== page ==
View Full Version : Kim Komando: 185 Miles from Baghdad

James Brody
April 8th, 2007, 09:55 AM
I first met nationally syndicated Kim Komando late on a Saturday evening on WBAL, 1090AM, out of Baltimore. What a babe!, what a mom!, what a computer icon! And what a great voice: she's one of a very few women who can be emphatic without screeching or preaching. (Rollye James is the other exception. Chipmunk Katie, Laura Lawyer, Hillary Hustler, and Cutter Coulter are not!)

I hadn't visited with Kim for a while and punched the wrong button on the radio and there she was last night, talking to a soldier, 185 miles from Baghdad. Their topic was not IEDs but how to keep his kid out of restricted Net sites! His kid, of course, is stateside, and Kim is maybe in Arizona or maybe in Hawaii. Somewhat of an irony: She gave him pointers and listed software for walling off forbidden zones!

She also shared an anecdote: she heard noises from her four-year-old son who was in another room---a series of clicks and then, "oh darn!" The sounds recycled for a while before she investigated. The little guy was trying to get through her password! The military guys had their own stories about their kids. (Kim regularly does this for an hour and dedicates part of her web site to soldiers overseas.)

The conversation itself became interesting because it would have been impossible in the '70s when information came to us in only two channels, more than in WW 2 and much faster. Our access and speed were, however, less in the '70s than today when family and supporters can talk immediately to loved ones and visit each others web pages. Some of our guys have used their cells, relayed through contacts in the United States, to call in tactical information during a combat operation! Neither the Pentagon, nor our self-interested beltway representatives, nor television's talking heads have grasped this change and its importance.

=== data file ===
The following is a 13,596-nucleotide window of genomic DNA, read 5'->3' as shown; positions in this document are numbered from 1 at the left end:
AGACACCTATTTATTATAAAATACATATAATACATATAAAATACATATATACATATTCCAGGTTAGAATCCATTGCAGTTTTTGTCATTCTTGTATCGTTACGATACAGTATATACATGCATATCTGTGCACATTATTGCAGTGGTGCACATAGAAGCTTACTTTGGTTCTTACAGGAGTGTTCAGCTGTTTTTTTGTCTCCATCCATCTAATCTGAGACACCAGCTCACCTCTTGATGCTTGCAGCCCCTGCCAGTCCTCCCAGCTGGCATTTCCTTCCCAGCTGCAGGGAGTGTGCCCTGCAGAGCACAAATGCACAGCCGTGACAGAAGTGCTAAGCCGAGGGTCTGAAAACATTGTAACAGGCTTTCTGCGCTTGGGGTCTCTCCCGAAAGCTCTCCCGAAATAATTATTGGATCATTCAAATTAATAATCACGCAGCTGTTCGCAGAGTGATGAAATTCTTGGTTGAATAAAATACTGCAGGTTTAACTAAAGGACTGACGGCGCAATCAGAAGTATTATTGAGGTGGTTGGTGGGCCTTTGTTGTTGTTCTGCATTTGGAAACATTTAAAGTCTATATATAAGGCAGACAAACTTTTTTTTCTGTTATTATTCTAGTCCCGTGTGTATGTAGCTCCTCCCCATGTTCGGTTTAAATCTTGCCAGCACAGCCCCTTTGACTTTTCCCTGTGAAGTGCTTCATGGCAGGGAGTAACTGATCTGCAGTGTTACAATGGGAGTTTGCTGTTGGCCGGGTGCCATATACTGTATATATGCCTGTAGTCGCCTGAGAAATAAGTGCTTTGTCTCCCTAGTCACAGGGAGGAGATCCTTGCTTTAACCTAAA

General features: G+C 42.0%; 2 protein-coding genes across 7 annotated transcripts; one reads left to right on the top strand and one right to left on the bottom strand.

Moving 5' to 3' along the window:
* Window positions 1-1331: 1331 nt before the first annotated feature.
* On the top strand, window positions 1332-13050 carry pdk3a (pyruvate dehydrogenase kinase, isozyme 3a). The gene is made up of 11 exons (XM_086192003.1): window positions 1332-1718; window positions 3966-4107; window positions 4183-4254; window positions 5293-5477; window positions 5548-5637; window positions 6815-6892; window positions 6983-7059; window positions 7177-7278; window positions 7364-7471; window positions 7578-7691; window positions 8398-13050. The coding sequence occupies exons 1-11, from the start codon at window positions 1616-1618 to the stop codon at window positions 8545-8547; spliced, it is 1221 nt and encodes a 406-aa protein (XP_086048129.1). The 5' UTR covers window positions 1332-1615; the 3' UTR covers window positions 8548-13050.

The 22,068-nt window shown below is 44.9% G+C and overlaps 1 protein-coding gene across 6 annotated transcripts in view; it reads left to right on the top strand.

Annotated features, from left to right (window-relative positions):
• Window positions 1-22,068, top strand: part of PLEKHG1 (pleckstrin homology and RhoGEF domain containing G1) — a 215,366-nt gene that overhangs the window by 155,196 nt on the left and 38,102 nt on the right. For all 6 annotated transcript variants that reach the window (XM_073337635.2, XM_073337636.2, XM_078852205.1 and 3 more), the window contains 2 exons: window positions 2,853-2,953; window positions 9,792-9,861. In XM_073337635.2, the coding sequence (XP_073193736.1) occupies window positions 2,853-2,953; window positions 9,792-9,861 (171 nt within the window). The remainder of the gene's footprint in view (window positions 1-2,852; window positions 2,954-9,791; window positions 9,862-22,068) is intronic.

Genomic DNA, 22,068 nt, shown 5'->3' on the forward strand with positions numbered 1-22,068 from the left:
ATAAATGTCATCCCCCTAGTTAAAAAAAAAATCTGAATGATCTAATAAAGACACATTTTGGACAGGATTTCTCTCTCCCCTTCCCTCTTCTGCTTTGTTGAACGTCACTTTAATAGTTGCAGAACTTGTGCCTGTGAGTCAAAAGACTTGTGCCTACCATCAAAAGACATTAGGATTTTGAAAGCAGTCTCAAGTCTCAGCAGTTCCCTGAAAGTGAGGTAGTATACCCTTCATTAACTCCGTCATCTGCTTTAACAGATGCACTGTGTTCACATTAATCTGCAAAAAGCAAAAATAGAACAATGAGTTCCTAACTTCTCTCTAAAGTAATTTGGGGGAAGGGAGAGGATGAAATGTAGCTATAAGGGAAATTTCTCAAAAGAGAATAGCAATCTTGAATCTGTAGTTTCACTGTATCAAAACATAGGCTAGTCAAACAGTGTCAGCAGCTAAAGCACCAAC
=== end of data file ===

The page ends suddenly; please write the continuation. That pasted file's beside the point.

The antiwar types expect events to go as they once did: choral chants sway crowds but the conditions now allow for more sustained, more persistent balkanization. Those with similar opinions disperse throughout crowds and over large territories rather than concentrated in mountain valleys or in coastal cities or universities. Barabasi called them "flash mobs." They also allow for more rapid organization of new religions and mob formation by we disaffected proletarians. And the crowds on the Capitol mall are less convincing now than in the old days, particularly when the real counts are of competing swarms of email.

Barabási, A-L (2002) Linked: The New Science of Networks. NY: Perseus.
Montagu A (Ed.), 1956, Toynbee and History: Critical Essays and Reviews Boston, MA: Porter Sergent
Toynbee A (1958) Civilization on Trial and The World and the West. NY: Meridian.
Komando: information, software downloads, and troop support.